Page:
The writing must have been on the wall for Aspar. While Aspar failed in his attempt to assassinate Zeno during this campaign, the Isaurian fled to what Brian Croke describes as a semi exile for the next four years. In the spring of 467, Leo sent another potential rival, the patrician Anthemios to Italy where he was named Western emperor outside of Rome on April 12. Such a move reasserting Eastern control over Western affairs provides us with evidence of Leo’s growing confidence. Once Anthemios was established in Rome, Leo sent an embassy to the Vandal King Gaiseric warning him to evacuate territories he had seized in Sicily and Southern Italy. Leo also gained the support of the quasi-independent Western generalissimo Marcellinus who was placed in command of a Western army that Leo and Anthemios were gathering for a joint military campaign. With his position secure in the East and Ricimer’s stranglehold on the Western government broken—at least temporarily—Leo sought to finally take back the vital provinces in North Africa from the Vandals. The next year (468), Leo launched his massive assault ostensibly to punish Gaiseric for his raids on Eastern and Western Roman lands in 467 that the emperor claimed violated a treaty signed in 462. In reality Leo was seeking the type of victory that would assure the long-term viability of his rule. Leo certainly would have the upper-hand over Aspar, who as noted above, had been defeated several times by the Vandals. Relying on Priscus, the mid-sixth-century Byzantine historian Procopius made it clear that a glorious Roman victory was not in Aspar’s best interests. The historian’s further suggestion, however, that the commander of the campaign Basiliskos betrayed the Byzantine cause for a bribe from Gaiseric or as a favour to Aspar appear improbable, and are probably linked to later propaganda hostile to both Aspar and the future emperor. Indeed, attempting to regain the upper-hand in Western affairs, Ricimer had dealt the campaign a deadly blow by assassinating Marcellinus in Sicily.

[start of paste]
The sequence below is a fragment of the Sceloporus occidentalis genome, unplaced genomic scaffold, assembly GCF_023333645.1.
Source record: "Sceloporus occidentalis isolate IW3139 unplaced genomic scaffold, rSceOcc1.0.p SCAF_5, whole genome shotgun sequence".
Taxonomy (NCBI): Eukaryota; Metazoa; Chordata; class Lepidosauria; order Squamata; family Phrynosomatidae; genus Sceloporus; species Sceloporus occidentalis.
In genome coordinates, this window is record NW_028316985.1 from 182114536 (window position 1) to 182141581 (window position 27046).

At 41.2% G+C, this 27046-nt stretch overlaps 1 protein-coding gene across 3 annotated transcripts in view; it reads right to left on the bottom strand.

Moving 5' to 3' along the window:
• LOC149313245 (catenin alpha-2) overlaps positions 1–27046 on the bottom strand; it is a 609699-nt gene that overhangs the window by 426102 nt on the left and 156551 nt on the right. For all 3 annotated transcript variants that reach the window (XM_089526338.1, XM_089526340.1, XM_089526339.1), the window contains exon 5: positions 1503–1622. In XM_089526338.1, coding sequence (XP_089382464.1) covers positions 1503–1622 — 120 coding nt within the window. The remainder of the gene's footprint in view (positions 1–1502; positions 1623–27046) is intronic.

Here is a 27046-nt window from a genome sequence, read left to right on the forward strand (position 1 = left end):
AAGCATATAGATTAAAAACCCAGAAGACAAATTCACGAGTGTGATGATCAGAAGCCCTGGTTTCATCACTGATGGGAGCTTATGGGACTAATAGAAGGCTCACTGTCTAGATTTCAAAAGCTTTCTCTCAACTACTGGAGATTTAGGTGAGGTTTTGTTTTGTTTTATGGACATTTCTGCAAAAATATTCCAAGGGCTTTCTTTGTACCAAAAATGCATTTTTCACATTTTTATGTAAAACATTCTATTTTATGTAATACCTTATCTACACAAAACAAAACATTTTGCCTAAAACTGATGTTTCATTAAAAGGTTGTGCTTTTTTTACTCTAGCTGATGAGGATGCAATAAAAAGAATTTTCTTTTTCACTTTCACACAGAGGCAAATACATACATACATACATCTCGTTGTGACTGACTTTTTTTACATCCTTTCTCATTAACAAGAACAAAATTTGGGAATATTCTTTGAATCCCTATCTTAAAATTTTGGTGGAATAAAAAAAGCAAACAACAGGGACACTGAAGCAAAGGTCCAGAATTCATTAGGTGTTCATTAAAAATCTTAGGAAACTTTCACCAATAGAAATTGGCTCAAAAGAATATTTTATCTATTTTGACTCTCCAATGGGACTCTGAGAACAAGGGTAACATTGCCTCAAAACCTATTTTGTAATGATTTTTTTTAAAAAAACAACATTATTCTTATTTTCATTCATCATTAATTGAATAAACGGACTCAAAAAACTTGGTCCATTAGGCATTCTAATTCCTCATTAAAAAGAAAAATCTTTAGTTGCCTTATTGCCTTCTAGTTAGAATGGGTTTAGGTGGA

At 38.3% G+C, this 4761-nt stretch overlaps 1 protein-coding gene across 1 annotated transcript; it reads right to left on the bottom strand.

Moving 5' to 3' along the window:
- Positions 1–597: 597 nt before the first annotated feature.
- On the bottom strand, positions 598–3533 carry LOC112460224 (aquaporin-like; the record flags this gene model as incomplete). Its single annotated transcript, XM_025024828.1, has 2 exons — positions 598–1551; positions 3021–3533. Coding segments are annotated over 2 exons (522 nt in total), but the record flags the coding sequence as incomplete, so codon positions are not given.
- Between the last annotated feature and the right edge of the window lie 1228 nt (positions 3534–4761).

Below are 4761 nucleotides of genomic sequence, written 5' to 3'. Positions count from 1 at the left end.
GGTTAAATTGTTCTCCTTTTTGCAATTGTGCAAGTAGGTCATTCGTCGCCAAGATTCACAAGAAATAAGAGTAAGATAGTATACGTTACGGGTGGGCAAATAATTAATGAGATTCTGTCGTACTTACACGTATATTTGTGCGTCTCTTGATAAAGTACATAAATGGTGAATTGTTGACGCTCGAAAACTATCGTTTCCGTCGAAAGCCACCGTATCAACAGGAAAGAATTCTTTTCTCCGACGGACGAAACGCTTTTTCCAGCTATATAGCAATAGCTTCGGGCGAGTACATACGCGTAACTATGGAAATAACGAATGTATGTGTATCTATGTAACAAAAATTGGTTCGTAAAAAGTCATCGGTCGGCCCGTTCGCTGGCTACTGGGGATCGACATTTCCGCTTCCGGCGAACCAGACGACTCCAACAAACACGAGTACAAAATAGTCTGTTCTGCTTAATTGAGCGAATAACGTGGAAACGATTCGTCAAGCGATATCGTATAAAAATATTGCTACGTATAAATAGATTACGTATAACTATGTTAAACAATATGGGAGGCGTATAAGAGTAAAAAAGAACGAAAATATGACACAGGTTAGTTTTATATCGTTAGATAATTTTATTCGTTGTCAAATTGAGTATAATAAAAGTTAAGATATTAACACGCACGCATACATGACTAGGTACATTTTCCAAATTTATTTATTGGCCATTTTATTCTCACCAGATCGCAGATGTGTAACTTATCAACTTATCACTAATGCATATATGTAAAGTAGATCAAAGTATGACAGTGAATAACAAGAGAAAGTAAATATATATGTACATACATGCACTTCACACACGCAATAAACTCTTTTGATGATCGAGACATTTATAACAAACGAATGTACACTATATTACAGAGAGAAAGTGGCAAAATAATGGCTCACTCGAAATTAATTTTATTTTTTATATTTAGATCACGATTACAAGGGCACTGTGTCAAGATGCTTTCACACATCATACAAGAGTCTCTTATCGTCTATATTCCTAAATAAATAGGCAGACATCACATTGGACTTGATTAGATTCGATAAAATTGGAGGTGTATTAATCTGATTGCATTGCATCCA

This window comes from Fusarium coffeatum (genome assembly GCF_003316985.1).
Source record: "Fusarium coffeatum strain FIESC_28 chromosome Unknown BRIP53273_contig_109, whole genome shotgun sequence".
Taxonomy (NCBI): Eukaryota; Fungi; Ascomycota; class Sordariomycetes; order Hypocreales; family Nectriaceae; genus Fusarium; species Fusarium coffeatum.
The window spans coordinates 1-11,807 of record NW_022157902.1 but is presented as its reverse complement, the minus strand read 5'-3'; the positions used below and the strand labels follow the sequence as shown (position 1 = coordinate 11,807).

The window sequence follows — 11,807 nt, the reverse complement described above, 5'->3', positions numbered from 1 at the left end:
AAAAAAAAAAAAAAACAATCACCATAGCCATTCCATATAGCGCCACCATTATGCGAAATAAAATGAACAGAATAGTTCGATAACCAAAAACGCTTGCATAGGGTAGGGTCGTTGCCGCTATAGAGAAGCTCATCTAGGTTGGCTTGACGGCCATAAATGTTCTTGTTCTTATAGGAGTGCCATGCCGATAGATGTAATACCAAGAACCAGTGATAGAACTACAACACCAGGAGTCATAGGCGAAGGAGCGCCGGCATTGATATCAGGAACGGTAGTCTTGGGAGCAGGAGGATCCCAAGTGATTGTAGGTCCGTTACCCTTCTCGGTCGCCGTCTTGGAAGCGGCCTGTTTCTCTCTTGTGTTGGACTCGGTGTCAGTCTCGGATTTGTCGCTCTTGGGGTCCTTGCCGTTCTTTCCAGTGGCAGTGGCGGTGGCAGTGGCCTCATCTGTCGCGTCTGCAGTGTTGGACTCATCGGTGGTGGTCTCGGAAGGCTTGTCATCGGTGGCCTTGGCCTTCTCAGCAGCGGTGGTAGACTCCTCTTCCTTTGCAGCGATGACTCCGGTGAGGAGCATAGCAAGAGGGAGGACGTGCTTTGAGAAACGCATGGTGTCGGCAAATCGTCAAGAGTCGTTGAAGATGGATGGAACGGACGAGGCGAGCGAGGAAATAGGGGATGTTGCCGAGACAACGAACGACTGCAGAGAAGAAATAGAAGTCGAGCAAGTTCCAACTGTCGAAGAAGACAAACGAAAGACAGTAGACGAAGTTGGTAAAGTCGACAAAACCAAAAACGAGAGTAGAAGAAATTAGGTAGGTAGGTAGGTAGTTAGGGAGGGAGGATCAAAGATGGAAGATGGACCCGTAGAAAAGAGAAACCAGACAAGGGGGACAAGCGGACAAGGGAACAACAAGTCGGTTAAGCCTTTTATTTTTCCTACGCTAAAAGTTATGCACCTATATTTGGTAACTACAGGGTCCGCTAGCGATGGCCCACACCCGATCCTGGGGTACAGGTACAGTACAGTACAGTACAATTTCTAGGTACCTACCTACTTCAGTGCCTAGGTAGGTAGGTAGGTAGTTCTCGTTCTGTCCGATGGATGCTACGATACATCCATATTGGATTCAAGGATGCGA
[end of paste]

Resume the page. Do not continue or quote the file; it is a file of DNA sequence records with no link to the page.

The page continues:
The massive logistical efforts behind the ambitious attack offer us evidence of the continuing military capabilities of the twin regimes when acting in unison. Although one should discount the figure of 100,000 ships given in one Byzantine source, clearly the attack represented an impressive display of planning and enduring martial puissance. Organised as a three-pronged campaign—with his eyes on Carthage—Marcellinus took Sicily. Meanwhile, Basiliskos sailed the bulk of the Roman navy to meet the Vandal naval forces, lastly, a smaller fleet, led by Eastern Comes rei militaris Herakleios, successfully occupied the Vandal stronghold of Tripolis. Herakleios and his army set out towards Carthage in order to link up with Basiliskos’ troops when they arrived in Proconsular province. At this point, if we believe Procopius, Geiseric began to panic. The landing by Basiliskos, however, never occurred. Whether through treachery or (more likely) incompetence, Basiliskos and the Byzantine armada allowed the Vandals the time to recover from their initial shock, and the Roman fleet suffered a humiliating and devastating defeat at the hands of the Vandals and their fire-ships at Mercurium.